Salvation Army

William Booth, who was the founder of the Salvation Army in London, England, was of the firm belief that the poor children of the city could be saved by sending them to British colonies to farm. In his 1890 book, called “In Darkest England and the Way Out,” he talked about how the ‘submerged tenth’ could prosper from their migration.

Even though Booth’s idea of farm colonies was thwarted by the British government, the Salvation Army began to send a trickle of boys, who had first been trained on their farm in Hadleigh in Essex to Canadian farms. The trickle quickly grew and by the turn of the century, the Salvation Army began to play a significant immigration role.

The first children under the age of 14 were sent to Canada in 1905 and in circa 1910. a separate department was created at their London office to deal with youth immigration. Some were as young as five or six.

It has been said that the Army’s work was extremely well done as children were allowed to recuperate from their long journey at the Receiving Home for about a week before being placed. They were then sent to their placements on two months’ trial before legal documents were signed.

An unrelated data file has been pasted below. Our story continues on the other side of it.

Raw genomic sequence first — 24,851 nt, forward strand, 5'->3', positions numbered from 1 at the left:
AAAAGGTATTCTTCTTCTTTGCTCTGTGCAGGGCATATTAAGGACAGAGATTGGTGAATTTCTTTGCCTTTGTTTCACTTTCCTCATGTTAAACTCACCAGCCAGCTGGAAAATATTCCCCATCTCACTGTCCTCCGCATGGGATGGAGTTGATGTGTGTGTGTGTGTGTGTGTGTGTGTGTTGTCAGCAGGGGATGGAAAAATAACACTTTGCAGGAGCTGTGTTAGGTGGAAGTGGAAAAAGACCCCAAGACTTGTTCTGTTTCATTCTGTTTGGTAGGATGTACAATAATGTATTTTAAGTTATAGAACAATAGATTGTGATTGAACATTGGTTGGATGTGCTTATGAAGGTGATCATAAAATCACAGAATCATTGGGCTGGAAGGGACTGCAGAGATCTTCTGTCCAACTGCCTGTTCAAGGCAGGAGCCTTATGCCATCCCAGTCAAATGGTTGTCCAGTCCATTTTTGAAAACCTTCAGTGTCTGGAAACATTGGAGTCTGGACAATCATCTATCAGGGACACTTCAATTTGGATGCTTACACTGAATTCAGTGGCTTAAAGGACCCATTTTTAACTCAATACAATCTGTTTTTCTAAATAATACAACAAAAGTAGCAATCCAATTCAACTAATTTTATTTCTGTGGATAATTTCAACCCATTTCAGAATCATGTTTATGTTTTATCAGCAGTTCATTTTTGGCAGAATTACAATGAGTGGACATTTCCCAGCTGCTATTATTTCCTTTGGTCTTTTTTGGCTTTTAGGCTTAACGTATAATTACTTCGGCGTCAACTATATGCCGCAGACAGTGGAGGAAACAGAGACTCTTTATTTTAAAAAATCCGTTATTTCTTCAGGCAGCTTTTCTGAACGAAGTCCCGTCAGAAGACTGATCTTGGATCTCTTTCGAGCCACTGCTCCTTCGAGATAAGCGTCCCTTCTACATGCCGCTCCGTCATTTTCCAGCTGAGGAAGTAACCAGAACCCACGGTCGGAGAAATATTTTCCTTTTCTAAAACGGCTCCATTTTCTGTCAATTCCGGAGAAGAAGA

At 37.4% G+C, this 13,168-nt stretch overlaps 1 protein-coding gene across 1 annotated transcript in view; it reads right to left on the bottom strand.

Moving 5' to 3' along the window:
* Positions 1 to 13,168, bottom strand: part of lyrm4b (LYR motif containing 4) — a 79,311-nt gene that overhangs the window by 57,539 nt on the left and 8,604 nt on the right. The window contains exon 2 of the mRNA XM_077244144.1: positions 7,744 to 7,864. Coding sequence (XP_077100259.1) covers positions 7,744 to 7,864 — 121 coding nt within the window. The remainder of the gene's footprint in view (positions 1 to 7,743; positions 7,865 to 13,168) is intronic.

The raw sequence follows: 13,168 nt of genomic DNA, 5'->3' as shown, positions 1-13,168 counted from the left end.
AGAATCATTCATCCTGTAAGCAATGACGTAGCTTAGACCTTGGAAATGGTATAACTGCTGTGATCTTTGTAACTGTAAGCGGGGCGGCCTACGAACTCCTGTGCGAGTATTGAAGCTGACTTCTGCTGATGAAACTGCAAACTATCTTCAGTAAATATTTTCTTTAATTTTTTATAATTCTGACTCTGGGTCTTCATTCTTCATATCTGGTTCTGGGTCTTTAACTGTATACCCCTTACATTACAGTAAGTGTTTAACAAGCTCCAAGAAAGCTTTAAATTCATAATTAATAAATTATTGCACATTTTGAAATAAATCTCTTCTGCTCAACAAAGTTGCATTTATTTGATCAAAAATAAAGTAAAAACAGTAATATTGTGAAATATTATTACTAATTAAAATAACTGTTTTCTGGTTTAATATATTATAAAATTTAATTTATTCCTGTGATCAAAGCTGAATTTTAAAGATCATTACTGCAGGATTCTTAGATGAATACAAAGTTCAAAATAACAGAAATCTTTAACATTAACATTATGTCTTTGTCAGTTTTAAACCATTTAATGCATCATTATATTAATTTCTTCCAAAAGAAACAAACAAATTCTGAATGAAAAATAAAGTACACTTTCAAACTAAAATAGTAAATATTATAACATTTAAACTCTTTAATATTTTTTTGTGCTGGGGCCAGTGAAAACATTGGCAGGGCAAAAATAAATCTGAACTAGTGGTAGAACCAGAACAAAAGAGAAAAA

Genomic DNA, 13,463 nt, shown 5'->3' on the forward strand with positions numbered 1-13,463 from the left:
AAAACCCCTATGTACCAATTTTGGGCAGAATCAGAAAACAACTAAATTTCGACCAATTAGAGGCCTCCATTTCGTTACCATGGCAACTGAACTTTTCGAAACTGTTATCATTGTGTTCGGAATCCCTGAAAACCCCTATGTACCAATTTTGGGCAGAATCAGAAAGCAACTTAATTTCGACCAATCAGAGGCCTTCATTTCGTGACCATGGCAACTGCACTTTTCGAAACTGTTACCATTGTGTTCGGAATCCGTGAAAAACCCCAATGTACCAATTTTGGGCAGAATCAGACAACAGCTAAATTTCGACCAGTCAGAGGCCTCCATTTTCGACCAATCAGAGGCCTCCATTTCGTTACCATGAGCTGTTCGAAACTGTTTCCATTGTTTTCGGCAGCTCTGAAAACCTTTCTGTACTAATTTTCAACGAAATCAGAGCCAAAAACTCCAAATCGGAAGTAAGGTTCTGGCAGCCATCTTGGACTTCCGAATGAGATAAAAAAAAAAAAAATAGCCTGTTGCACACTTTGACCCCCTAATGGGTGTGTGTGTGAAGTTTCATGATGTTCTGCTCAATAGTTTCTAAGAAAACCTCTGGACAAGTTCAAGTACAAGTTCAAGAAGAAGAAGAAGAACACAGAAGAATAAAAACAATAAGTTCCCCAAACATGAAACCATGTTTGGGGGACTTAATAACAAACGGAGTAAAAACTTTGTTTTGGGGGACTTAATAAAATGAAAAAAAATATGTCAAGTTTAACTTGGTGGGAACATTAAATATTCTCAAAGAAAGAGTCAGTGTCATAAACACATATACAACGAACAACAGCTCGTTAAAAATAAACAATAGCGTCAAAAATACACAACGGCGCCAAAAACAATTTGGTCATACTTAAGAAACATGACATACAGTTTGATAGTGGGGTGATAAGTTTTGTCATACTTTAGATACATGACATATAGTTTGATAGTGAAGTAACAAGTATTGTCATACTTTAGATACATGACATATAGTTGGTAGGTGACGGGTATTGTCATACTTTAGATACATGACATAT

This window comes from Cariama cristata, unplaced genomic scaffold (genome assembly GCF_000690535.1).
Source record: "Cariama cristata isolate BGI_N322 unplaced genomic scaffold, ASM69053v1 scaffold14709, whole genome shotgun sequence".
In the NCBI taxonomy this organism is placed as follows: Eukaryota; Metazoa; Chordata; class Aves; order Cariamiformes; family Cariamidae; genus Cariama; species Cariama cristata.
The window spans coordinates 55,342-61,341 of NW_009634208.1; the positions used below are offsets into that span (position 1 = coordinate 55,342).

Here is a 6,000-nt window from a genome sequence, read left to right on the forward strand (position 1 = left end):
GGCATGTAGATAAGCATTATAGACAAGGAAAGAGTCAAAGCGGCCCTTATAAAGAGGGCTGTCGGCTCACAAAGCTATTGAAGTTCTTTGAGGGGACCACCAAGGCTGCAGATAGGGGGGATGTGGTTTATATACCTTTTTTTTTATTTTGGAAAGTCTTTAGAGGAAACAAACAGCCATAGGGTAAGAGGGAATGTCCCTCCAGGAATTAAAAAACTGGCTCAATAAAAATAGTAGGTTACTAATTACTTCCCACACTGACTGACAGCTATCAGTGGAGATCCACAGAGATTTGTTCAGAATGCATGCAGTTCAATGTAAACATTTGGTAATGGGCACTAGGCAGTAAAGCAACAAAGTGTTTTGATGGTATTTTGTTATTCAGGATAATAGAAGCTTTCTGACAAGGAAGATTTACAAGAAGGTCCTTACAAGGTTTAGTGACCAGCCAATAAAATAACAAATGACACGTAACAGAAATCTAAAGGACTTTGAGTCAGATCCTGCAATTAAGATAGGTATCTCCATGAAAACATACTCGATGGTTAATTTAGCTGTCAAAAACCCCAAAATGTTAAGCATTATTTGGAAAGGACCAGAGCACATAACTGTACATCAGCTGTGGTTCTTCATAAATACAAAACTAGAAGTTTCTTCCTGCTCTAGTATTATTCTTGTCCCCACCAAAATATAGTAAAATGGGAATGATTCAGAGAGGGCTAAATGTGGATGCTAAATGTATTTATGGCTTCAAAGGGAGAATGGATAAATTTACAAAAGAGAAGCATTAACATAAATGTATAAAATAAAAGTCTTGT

Emigration of children stopped during the First World War, yet after the passing of the Empire Settlement Act in 1922, the Salvation Army began to send immigrant children again. However, there was a dispute with the Canadian government, who refused to subsidize their juvenile program separately, even though other agencies received funding, as they were already receiving subsidies for adult immigrants. The Salvation Army argued that their juvenile program had been separately organized and they had been counting on the money to support this completely different program.

Most of the child migrants were boys or youths but they also brought girls, aged 14-17, who were labelled “Blue Medical Domestics” and were placed in S.A. run hospitals. Many of these girls were housed at Clinton Lodge at 478 Jarvis Street in Toronto.

The Salvation Army’s involvement in child migration to Canada peaked shortly after the Act, but began to wane in the late twenties.

After the First World War and during the 1920s, the Salvation Army sent migrants to Australia, as well. By this stage, its efforts were directed to assisting families and settling farm boys, especially in Queensland. The Army worked closely with the Royal Colonial Institute and the Oversea Settlement Department within the Dominions Office. In Queensland, it established a special training camp at Riverview near Brisbane to give the farm boys training.

The high point of immigration was in the late 1920s when on four separate occasions, the Salvation Army chartered the vessel Vedic to transport its emigrants from Britain to Australia.

By the 1940’s The Salvation Army had cooled towards youth migration; and the Big Brother Movement had become their focus.